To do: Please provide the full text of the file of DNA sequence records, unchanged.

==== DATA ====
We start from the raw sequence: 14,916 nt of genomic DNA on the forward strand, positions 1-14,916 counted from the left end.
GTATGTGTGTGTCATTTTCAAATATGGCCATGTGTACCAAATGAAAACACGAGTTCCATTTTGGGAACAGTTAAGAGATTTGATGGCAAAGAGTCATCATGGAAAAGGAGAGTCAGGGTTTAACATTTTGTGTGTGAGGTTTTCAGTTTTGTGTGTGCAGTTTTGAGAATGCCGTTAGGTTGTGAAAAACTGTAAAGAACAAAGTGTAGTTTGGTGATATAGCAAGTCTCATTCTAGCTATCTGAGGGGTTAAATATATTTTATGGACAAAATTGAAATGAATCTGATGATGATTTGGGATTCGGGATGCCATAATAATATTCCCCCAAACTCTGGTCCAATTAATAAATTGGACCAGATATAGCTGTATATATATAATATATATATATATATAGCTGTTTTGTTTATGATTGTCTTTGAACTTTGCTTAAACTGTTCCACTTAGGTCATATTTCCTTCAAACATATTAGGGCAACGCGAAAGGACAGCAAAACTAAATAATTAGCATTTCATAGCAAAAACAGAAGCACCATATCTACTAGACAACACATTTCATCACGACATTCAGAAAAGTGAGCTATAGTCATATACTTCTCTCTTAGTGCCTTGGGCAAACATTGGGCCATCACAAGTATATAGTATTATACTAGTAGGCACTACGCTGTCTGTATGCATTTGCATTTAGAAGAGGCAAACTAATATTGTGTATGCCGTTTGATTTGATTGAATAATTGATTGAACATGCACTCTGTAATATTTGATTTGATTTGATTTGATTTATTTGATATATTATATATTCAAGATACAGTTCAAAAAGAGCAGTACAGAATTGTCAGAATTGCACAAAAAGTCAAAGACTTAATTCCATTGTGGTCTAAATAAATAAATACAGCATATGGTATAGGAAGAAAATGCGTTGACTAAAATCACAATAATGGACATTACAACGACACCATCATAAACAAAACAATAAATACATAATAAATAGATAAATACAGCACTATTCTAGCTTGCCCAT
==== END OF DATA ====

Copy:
We start from the raw sequence: 14,916 nt of genomic DNA on the forward strand, positions 1-14,916 counted from the left end.
GTATGTGTGTGTCATTTTCAAATATGGCCATGTGTACCAAATGAAAACACGAGTTCCATTTTGGGAACAGTTAAGAGATTTGATGGCAAAGAGTCATCATGGAAAAGGAGAGTCAGGGTTTAACATTTTGTGTGTGAGGTTTTCAGTTTTGTGTGTGCAGTTTTGAGAATGCCGTTAGGTTGTGAAAAACTGTAAAGAACAAAGTGTAGTTTGGTGATATAGCAAGTCTCATTCTAGCTATCTGAGGGGTTAAATATATTTTATGGACAAAATTGAAATGAATCTGATGATGATTTGGGATTCGGGATGCCATAATAATATTCCCCCAAACTCTGGTCCAATTAATAAATTGGACCAGATATAGCTGTATATATATAATATATATATATATATAGCTGTTTTGTTTATGATTGTCTTTGAACTTTGCTTAAACTGTTCCACTTAGGTCATATTTCCTTCAAACATATTAGGGCAACGCGAAAGGACAGCAAAACTAAATAATTAGCATTTCATAGCAAAAACAGAAGCACCATATCTACTAGACAACACATTTCATCACGACATTCAGAAAAGTGAGCTATAGTCATATACTTCTCTCTTAGTGCCTTGGGCAAACATTGGGCCATCACAAGTATATAGTATTATACTAGTAGGCACTACGCTGTCTGTATGCATTTGCATTTAGAAGAGGCAAACTAATATTGTGTATGCCGTTTGATTTGATTGAATAATTGATTGAACATGCACTCTGTAATATTTGATTTGATTTGATTTGATTTATTTGATATATTATATATTCAAGATACAGTTCAAAAAGAGCAGTACAGAATTGTCAGAATTGCACAAAAAGTCAAAGACTTAATTCCATTGTGGTCTAAATAAATAAATACAGCATATGGTATAGGAAGAAAATGCGTTGACTAAAATCACAATAATGGACATTACAACGACACCATCATAAACAAAACAATAAATACATAATAAATAGATAAATACAGCACTATTCTAGCTTGCCCAT